Gate 7 tells the story of high school student Chikahito Takamoto, a self-proclaimed lover of anything “ancient.” During the prologue, he lives in Tokyo but has always dreamed of visiting Kyoto to take in its historical sites. When he finally gets his wish, Chikahito has a more eventful visit than he could have ever imagined. His trip goes wrong when he finds himself in the middle of a battle between serpent monsters and a mysterious trio of magic users. The child-like warrior, Hana, and her teammates, Tachibana and Sakura, win the fight and take a blacked-out Chikahito to their home. Unable to learn why Chikahito is immune to their powers, Hana and her team let him leave.
Three months later, fate brings Chikahito back to Kyoto as a transfer student. While apartment hunting, he runs into Hana, Tachibana, and Sakura once more. After confirming that Chikahito is special in some way, they invite him to live with them. It isn’t yet clear if he’ll be able to help them in their battles against supernatural creatures, but it wouldn’t be surprising if that question becomes a major plot point. The story has definitely piqued my interest. The first volume ended on a cliffhanger, so I’m looking forward to reading the second volume when it is released this February. I do, however, hope that cliffhangers don’t become a habit.
So far, Chikahito and Hana have had the most character development. Chikahito is shy, naive, and bookish, possessing an encyclopedic knowledge of history. Hana is an adorable, noodle-obsessed girl, but she also has incredible skill as a warrior. Tachibana and Sakura remain more of a mystery, though Sakura seems to be the laid back one of the pair. In addition to these characters, the second and third chapters introduce Hidetsugu Toyotomi, a man who appears to have authority over Hana’s team. We still don’t know much about him, but for some reason, he wants Chikahito to join the group. I find all of the major characters introduced in this volume to be likeable, though I look forward to seeing Chikahito mature a little. In the prologue, it seemed like every other panel he was in showed him with tears in his eyes because he was so scared of everything that was happening.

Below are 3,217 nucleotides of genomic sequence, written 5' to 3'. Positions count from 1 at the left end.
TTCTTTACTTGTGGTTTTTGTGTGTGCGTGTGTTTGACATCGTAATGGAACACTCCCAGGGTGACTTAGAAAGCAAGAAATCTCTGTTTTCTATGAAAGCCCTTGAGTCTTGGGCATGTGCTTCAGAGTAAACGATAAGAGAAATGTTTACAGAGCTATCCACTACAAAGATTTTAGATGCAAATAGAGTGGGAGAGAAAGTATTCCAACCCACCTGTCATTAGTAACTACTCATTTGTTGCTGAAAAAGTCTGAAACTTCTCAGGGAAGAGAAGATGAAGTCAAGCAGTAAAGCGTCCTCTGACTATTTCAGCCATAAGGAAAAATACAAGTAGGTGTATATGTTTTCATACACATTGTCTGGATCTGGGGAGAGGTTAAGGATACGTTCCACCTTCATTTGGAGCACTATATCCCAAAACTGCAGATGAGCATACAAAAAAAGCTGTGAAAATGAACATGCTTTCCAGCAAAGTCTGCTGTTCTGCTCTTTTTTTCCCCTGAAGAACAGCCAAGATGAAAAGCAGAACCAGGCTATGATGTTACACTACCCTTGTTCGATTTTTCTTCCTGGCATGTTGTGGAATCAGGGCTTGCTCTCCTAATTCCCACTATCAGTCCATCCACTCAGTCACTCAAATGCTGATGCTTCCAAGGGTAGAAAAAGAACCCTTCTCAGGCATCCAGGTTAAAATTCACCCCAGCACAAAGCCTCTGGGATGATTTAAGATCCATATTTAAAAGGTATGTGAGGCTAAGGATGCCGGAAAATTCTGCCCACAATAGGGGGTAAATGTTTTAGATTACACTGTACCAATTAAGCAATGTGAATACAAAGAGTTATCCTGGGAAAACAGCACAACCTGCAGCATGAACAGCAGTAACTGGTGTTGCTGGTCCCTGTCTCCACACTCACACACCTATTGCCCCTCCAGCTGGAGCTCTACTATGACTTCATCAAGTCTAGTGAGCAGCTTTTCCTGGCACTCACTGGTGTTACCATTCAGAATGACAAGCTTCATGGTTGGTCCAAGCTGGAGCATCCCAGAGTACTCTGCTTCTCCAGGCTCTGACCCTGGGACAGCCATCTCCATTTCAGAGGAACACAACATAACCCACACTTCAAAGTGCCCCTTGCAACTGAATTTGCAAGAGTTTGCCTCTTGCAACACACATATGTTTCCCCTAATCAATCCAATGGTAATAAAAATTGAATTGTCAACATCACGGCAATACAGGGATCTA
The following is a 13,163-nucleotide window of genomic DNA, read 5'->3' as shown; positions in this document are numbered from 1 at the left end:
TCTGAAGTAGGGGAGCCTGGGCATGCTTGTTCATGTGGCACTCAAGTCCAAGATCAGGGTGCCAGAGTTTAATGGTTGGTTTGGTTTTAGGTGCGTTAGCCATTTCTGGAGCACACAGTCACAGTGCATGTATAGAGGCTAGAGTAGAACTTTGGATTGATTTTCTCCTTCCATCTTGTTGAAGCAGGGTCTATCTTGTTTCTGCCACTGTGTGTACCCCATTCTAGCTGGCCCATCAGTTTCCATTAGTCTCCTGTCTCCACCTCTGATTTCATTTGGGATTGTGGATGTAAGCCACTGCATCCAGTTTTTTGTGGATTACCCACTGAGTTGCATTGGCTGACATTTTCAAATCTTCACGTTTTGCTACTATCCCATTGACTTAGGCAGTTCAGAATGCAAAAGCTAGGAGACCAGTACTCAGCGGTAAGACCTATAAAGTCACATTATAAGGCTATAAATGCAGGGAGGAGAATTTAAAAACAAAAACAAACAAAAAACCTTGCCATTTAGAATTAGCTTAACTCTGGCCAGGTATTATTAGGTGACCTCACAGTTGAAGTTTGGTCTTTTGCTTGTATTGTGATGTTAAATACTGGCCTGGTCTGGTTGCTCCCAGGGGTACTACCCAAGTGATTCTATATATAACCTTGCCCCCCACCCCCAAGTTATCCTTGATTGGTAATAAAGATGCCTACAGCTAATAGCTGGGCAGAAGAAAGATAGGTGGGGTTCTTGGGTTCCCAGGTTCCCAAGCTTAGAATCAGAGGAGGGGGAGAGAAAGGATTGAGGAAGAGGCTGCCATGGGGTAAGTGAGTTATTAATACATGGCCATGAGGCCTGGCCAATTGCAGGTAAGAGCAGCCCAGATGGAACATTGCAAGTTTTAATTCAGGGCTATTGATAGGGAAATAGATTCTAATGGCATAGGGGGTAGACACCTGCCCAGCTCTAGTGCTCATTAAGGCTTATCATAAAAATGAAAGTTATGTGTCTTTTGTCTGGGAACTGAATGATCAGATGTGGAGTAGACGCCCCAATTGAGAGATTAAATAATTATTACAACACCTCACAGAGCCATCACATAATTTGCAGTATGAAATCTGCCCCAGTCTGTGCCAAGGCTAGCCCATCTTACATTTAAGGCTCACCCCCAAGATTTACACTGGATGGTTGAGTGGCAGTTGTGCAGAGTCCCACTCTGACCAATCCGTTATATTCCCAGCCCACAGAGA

Since this is a CLAMP series, I had high expectations for the art quality in Gate 7, and the first volume did not disappoint me. From the front cover to the two-page spreads before every chapter and every battle scene in between, this manga is full of lavish detail and gorgeous images. The characters are drawn in typical CLAMP style, with elongated torsos and limbs as well as bright eyes that are full of life. Though most of the character designs have a clear CLAMP flavor, I noticed that Chikahito bears a striking resemblance to Kimihiro Watanuki from xxxHolic, another work by the same group. In the translation notes at the end of the volume, it is even mentioned that Chikahito’s school, Tsuji Private School, uses the same kanji as Cross Private School, the one Watanuki attended. This could be purely coincidental, or it could be CLAMP creating a link to the rest of their universe as they’ve done with other titles in their repertoire. As for the actual print quality, the paper itself isn’t anything special, and the glossy cover is the only place you’ll find color.
I enjoyed the first volume of Gate 7 immensely, and it has succeeded in sucking me into the series. It is a dazzling work of art with a promising story line and intriguing characters. Hopefully, coming volumes will provide background information for the characters, explain why they fight these mystical creatures, and tell us more about Chikahito’s role is in all of this. For now, I’d say Gate 7 is most certainly a keeper, and I look forward to picking up the second volume after its February 29th release.
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(If you enjoy this series, you might want to try some of CLAMP’s other work. The group is also well-known for titles such as Tsubasa: Reservoir Chronicle, Magic Knight Rayearth, and Chobits.)
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